Nurturing care is critical to improving health outcomes

Photo by Greta Hoffman

A friend recently told me, “I vowed to never use the word ‘diet’ in front of my daughter.” She explained how as she was growing up, her mother was fixated on dieting, and how that affected her relationship with food and her body image. I sympathized. My grandmother was a model, and I grew up in a ballet school, so body image was always at the forefront of my existence. My friend and I discussed the challenge of modeling healthy eating for our kids when we ourselves have been inflicted with such detrimental habits; things like eating in secrecy and restricting calories. 

Our conversation segued, soon chatting about convenience and ultra processed foods, what exactly are healthy choices?, and this incessant feeling of being rushed. We lamented about the after-school pace: hurry-up homework, hurry-up mealtime, hurry-up extra-curriculars, hurry-up bedtime.

Photo by August de Richelieu

The time to model healthy eating and the ability to engage socially over a meal is so condensed, families often forgo the art of dining and sharing meals entirely. Many of us have fallen to “the packet apocalypse”, propped bottles, hurled yogurt tubes to the back of the van, and scarfed- down burgers from the drive-thru.

Checking my email later this day, I was pleased to find Global Health Media’s recent announcement of their Nurturing Care Series.  While the 10-video collection is intended for health workers and not necessarily for direct family use, the resource felt like the perfect reminder of the importance of prioritizing responsive, nurturing and reciprocal interactions in all of our behavior, including meal time. 

Photo by Keira Burton

Global Health Media’s series is in partnership with USAID’s Responsive Care and Early Learning (RCEL) project which focuses on “good health, adequate nutrition, safety and security, responsive caregiving, and opportunities for early learning” as critical components to improving early childhood development (ECD) outcomes.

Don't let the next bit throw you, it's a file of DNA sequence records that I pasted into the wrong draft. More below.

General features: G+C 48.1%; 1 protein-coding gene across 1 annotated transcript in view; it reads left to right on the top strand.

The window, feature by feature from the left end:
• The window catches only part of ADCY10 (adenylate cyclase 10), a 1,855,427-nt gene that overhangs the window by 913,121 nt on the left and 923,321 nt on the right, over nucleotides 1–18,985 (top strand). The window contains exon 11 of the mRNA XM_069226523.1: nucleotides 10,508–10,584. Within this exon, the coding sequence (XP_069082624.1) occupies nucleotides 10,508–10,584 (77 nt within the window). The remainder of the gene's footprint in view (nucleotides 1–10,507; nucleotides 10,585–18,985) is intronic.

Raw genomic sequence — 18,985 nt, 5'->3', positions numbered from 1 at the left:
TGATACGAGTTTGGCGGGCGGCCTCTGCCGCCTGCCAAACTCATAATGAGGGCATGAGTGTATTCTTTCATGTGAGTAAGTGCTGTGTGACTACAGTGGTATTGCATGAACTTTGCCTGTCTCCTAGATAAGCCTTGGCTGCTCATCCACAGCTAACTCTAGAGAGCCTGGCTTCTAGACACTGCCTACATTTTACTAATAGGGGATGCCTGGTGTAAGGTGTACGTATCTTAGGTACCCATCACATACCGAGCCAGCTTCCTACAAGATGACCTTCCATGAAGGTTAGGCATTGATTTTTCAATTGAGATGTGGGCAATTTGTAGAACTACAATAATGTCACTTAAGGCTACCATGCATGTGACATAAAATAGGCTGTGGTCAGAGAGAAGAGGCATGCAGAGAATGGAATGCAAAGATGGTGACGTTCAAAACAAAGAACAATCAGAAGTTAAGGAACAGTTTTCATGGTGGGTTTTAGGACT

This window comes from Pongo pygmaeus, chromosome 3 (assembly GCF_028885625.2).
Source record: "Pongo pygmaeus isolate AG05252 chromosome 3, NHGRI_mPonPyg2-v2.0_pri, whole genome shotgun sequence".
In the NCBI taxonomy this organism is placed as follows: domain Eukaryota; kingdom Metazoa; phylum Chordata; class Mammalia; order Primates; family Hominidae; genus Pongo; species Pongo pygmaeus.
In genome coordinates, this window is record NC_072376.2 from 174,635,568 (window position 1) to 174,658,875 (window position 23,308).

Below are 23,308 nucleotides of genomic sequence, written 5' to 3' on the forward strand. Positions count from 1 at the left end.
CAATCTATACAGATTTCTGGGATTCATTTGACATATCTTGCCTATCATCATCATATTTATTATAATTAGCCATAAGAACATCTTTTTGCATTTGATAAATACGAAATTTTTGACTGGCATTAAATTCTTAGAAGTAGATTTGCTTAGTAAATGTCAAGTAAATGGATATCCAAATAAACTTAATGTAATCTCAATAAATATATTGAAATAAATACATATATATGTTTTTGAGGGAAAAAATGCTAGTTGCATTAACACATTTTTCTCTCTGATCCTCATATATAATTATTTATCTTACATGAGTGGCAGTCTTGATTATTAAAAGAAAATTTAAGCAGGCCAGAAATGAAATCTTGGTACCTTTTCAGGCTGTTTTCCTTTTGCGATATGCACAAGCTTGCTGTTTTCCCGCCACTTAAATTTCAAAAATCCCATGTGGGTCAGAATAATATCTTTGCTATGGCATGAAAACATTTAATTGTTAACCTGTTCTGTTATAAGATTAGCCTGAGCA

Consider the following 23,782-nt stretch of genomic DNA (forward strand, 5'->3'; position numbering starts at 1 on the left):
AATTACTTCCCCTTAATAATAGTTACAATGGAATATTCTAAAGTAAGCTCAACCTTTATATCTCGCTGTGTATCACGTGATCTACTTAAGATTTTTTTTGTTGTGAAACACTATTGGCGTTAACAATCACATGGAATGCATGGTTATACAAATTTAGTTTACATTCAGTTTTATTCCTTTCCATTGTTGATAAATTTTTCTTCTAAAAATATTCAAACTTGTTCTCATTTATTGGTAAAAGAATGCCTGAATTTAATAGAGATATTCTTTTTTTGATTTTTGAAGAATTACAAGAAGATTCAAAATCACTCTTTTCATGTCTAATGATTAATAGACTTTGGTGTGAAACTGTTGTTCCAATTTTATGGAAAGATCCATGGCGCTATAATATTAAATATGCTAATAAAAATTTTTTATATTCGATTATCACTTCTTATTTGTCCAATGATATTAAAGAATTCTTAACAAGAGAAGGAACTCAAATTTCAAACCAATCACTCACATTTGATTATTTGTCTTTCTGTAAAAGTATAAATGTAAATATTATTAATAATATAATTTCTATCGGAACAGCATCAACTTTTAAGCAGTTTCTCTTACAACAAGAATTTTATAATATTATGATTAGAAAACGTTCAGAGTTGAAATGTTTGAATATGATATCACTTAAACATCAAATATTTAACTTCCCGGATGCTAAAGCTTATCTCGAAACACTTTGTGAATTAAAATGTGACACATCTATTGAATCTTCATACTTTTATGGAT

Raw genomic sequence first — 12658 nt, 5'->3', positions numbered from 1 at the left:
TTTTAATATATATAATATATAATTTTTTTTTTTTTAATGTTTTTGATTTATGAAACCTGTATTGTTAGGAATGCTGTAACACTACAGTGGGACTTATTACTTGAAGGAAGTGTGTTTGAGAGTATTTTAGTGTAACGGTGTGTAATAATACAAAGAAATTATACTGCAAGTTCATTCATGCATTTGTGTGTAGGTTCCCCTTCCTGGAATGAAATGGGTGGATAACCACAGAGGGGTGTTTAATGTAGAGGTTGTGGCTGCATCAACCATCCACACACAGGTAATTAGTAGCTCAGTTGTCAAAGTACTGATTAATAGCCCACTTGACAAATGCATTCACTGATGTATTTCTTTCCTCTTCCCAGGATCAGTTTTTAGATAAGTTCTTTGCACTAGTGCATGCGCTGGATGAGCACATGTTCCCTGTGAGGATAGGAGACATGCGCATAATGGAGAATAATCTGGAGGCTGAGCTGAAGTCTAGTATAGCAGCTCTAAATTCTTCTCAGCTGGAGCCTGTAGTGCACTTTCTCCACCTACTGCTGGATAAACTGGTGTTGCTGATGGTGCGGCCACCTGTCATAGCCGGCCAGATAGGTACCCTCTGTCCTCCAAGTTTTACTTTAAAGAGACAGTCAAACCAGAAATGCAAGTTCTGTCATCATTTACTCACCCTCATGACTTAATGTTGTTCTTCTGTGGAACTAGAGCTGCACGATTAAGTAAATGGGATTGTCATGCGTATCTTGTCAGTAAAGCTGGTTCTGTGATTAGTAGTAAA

“Integrating responsive care and early learning messages into existing nutrition counseling has significant potential to improve both nutrition and ECD outcomes,” the organization’s Advancing Nutrition page states. 

Over the years, Our Milky Way has produced quite a collection highlighting responsive feeding and interactive relationships. Stewed in a bit of irony, as I write to you from the glow of my computer, I’d like to spend this week resurfacing these pieces. 

 

 

 

  • Photo by Luiza Braun

    Mother and bab(ies) attend and respond to one another facilitating nourishment, the flow of hormones, immunity, learning and bonding, comfort, fun, an all-encompassing sensory experience that has generational impacts on social, emotional and physical health. Breastfeeding is collaborative covers the intimacy of the breastfeeding dyad up to breastfeeding as a collaborative global food security system. 

 

 

  • Cindy Turner-Maffei’s coverage of the “Nutrition and Nurture in Infancy and Childhood: Bio-Cultural Perspectives” conference… well, it’s really all in the title. 

 

  • Humans are carry mammals, not nest or cache animals. Baby-wearing facilities things like  the development of healthy physiological functions to providing a interactive social interactions for infants and young children, where they are included in the “action” rather than strapped into devices with little stimulation. Babywearing as a public health initiative  highlights Rebecca Morse’s work and further explores the importance of baby wearing.

 

 

  • Finally, we couldn’t close out without noting skin-to-skin, where connections are first fused outside of the womb. Find Our Milky Way’s collection on skin-to-skin and kangaroo mother care here and here